HELP Find the area of the region that lies inside both curves r = 8sin(2theta), r = 8sin(theta)

- anonymous

HELP Find the area of the region that lies inside both curves r = 8sin(2theta), r = 8sin(theta)

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- roadjester

let me guess, third year calculus?

- anonymous

yeah why?

- roadjester

It was torture for me :) let me see if I can help, I need some scratch paper though

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## More answers

- anonymous

ok thanks man its so tough

- roadjester

i can relate, gimmie a sec

- anonymous

ok

- roadjester

have you done double integrals?

- anonymous

Not yet

- roadjester

dang, okay gotta think of how to do this using single...

- anonymous

we haven't gotten that far we are in chapter 9 with areas of regions and in curves

- roadjester

give me as much info as you can then

- anonymous

well the question is just right there lol, idk what else you want

- anonymous

we have done polar coordinates, taylor series , maclaurin series

- roadjester

okay good, you can't do this in rectangular, polar is your best, no only shot unless you want roots. it's also cleaner. I just need to remember how to do a single integral sadly. I haven't done Calc 3 in a long time

- anonymous

Yeah I hear you, I'm looking at this problem and I don't even know where to start, if you can show me step by step what you do, that would be so helpful

- roadjester

\[8\sin(2\theta)=8\sin(\theta)\]
\[\sin(2\theta)=\sin(\theta)\]
\[2\sin(\theta)\cos(\theta)=\sin(\theta)\]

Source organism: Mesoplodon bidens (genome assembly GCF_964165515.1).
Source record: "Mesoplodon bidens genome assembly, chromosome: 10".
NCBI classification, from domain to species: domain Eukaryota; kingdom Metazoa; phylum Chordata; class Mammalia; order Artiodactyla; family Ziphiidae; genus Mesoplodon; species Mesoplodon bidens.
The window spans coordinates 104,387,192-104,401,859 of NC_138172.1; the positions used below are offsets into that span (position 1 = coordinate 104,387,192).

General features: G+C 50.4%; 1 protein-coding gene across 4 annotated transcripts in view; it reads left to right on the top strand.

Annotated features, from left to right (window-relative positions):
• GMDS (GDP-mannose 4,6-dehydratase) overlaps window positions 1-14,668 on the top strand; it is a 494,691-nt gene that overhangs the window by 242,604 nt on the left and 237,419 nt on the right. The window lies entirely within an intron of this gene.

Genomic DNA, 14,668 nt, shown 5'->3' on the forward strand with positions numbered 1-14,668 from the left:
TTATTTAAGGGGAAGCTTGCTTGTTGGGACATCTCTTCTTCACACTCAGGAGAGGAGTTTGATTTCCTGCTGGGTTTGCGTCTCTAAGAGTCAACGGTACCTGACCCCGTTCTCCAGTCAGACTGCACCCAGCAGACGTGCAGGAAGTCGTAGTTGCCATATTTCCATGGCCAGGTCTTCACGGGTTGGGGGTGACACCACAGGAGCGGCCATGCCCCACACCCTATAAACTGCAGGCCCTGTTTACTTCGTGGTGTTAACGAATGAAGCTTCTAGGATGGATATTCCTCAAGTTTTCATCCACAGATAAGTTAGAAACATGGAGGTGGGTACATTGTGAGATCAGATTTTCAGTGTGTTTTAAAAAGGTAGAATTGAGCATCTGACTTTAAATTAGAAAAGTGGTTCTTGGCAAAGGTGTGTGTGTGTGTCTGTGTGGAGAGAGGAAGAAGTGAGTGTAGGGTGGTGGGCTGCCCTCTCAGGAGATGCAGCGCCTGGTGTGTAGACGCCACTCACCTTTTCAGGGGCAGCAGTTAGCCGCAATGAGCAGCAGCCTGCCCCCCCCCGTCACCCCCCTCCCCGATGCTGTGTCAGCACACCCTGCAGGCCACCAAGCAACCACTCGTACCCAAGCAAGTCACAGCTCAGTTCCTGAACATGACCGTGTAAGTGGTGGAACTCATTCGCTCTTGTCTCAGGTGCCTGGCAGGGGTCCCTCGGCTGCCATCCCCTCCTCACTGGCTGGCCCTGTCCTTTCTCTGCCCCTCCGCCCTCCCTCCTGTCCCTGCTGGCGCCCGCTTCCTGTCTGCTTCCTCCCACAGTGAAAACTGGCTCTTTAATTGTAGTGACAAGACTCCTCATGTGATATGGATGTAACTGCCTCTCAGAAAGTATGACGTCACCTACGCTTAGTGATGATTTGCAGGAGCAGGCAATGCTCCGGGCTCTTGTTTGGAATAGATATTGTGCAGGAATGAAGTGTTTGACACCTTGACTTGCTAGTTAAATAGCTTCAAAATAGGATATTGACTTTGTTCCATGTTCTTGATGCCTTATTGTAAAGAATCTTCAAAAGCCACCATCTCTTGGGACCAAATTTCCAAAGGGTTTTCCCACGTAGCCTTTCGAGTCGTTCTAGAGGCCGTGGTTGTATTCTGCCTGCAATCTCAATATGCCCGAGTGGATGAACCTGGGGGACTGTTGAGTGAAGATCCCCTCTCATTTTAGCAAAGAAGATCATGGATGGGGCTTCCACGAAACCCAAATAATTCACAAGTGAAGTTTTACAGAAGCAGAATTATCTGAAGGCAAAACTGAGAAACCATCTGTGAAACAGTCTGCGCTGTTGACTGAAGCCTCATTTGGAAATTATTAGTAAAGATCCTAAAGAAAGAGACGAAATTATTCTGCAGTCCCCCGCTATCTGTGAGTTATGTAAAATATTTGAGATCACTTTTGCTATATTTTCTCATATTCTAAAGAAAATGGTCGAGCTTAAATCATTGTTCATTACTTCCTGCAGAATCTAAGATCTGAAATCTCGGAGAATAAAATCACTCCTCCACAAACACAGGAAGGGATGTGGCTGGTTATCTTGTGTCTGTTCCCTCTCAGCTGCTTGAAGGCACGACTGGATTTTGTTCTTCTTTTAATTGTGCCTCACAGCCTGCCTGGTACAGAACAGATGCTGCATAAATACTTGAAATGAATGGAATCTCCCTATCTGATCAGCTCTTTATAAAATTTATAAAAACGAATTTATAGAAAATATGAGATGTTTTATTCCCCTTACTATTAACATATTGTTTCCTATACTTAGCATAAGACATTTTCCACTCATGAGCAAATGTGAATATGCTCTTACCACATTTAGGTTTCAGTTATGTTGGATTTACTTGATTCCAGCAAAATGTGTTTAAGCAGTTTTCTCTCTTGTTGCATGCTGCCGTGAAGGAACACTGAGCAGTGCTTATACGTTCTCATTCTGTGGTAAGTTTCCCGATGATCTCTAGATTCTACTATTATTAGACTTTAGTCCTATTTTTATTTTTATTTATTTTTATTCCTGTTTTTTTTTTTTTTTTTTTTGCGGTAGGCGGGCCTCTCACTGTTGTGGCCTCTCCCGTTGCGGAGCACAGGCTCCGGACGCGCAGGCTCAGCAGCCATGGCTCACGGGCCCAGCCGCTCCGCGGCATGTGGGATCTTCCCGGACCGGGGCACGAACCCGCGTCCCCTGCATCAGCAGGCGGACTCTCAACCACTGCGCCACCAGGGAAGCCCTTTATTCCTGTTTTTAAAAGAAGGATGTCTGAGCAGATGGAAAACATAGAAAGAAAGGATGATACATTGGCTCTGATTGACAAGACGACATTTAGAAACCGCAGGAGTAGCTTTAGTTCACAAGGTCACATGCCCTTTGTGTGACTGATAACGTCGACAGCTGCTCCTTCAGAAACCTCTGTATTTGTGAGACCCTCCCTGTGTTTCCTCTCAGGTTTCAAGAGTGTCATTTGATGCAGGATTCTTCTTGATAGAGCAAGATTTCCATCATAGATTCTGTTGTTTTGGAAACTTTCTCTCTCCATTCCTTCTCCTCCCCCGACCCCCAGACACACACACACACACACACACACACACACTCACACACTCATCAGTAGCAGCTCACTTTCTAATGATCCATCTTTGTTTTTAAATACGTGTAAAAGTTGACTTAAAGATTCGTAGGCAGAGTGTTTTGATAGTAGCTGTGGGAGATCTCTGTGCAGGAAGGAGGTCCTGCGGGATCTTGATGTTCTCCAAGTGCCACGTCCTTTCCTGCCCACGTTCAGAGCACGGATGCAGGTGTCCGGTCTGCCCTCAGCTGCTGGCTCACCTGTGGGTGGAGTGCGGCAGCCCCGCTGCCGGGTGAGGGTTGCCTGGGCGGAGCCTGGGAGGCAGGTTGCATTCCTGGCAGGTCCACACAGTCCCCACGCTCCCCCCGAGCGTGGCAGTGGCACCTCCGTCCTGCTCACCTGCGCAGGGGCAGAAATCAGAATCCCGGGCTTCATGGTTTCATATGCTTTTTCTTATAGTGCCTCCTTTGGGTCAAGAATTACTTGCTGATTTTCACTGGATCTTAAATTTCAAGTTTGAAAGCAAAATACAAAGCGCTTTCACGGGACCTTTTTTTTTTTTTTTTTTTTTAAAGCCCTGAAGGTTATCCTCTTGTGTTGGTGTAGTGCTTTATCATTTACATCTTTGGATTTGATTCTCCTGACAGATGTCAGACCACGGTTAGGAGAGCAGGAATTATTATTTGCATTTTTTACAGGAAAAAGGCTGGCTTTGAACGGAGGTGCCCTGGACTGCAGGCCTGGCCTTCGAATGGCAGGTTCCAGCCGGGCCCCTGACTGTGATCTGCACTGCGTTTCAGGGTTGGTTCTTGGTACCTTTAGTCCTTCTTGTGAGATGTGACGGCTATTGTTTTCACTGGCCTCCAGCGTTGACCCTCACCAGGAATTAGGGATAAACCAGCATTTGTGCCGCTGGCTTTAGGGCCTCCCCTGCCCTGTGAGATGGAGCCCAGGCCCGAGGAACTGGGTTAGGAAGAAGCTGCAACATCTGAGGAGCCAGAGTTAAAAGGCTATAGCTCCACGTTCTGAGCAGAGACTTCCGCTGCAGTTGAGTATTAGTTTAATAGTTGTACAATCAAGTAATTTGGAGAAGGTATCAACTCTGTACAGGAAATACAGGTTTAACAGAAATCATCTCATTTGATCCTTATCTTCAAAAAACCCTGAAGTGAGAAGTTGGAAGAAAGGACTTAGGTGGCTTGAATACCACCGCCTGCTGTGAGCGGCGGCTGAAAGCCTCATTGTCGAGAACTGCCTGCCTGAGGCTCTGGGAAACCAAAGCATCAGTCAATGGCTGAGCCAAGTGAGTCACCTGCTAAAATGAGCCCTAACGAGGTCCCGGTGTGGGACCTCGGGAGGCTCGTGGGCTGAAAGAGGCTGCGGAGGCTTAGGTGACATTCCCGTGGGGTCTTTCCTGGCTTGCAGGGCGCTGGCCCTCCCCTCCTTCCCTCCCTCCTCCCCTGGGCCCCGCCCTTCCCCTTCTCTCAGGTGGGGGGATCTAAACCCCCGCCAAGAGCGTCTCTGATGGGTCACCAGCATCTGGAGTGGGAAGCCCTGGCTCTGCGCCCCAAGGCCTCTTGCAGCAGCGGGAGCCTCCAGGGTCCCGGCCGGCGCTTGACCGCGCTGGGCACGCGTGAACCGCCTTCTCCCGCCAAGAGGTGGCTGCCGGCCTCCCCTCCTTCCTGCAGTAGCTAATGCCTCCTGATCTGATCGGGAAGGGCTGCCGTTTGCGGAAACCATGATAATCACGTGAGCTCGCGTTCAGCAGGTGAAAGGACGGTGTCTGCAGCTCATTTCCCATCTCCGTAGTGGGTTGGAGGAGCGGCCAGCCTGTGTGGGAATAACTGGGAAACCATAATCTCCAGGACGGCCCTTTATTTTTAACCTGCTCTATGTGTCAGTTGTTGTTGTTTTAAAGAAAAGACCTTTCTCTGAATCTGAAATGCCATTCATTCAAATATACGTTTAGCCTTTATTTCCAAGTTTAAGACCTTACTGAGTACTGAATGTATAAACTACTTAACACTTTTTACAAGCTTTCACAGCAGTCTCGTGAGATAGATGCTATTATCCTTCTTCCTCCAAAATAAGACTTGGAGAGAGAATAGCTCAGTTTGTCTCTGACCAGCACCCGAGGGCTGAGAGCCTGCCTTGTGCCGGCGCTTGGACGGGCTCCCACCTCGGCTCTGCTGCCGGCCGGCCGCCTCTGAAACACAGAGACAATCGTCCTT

\[2\sin(\theta)\cos(\theta)-\sin(\theta)=0\]
\[\sin(\theta)(2\cos(\theta)-1)=0\]
\[\sin(\theta)=0\] and \[2\cos(\theta)-1=0\]
Solve for theta and these are your limits of integration.

- roadjester

Notice how I cancelled the 8 but didn't cancel the sin(theta). You never want to cancel out anything that isn't a constant since it might be a potential solution.

- anonymous

ok I see

- roadjester

Can you pick it up from there since you've done polar coordinates? I don't know if you've done integration using polar yet or not.

- anonymous

so its 2 cos(theta) = 1,
so cos(theta) = 1/2?

- roadjester

But believe me, you'll need a strong grip on polar since double and triple integrals build on that. Cylindrical is like a second layer to polar and spherical...well just be strong in polar and double and triple will be easier for you

- roadjester

Yes

- anonymous

OK so i have sin(theta) = 0 and cos(theta) = 1/2

- roadjester

yep, and notice how both functions are even( you're in polar not rectangular) so you need to take into account the negative answer

- anonymous

Ok so now what?

- roadjester

what are your values for theta?

- anonymous

0 and 1/2?

- roadjester